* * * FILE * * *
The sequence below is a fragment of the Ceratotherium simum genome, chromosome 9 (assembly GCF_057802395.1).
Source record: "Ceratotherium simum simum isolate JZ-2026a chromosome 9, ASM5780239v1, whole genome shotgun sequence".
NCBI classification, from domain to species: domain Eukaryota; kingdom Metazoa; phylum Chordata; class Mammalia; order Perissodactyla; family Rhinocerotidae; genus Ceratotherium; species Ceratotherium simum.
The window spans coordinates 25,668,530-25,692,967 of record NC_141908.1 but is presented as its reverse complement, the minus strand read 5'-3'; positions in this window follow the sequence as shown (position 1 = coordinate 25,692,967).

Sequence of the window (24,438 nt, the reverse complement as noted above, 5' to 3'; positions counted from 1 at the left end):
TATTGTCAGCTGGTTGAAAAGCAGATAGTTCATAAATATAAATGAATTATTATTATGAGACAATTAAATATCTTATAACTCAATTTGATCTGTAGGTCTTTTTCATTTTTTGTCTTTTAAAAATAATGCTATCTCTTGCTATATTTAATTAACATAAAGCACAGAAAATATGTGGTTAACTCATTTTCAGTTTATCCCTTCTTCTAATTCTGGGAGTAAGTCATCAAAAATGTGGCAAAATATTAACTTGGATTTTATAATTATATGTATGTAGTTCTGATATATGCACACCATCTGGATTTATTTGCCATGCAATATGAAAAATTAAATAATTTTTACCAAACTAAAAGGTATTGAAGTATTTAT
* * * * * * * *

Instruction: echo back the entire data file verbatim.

The sequence below is a fragment of the Ceratotherium simum genome, chromosome 9 (assembly GCF_057802395.1).
Source record: "Ceratotherium simum simum isolate JZ-2026a chromosome 9, ASM5780239v1, whole genome shotgun sequence".
NCBI classification, from domain to species: domain Eukaryota; kingdom Metazoa; phylum Chordata; class Mammalia; order Perissodactyla; family Rhinocerotidae; genus Ceratotherium; species Ceratotherium simum.
The window spans coordinates 25,668,530-25,692,967 of record NC_141908.1 but is presented as its reverse complement, the minus strand read 5'-3'; positions in this window follow the sequence as shown (position 1 = coordinate 25,692,967).

Sequence of the window (24,438 nt, the reverse complement as noted above, 5' to 3'; positions counted from 1 at the left end):
TATTGTCAGCTGGTTGAAAAGCAGATAGTTCATAAATATAAATGAATTATTATTATGAGACAATTAAATATCTTATAACTCAATTTGATCTGTAGGTCTTTTTCATTTTTTGTCTTTTAAAAATAATGCTATCTCTTGCTATATTTAATTAACATAAAGCACAGAAAATATGTGGTTAACTCATTTTCAGTTTATCCCTTCTTCTAATTCTGGGAGTAAGTCATCAAAAATGTGGCAAAATATTAACTTGGATTTTATAATTATATGTATGTAGTTCTGATATATGCACACCATCTGGATTTATTTGCCATGCAATATGAAAAATTAAATAATTTTTACCAAACTAAAAGGTATTGAAGTATTTAT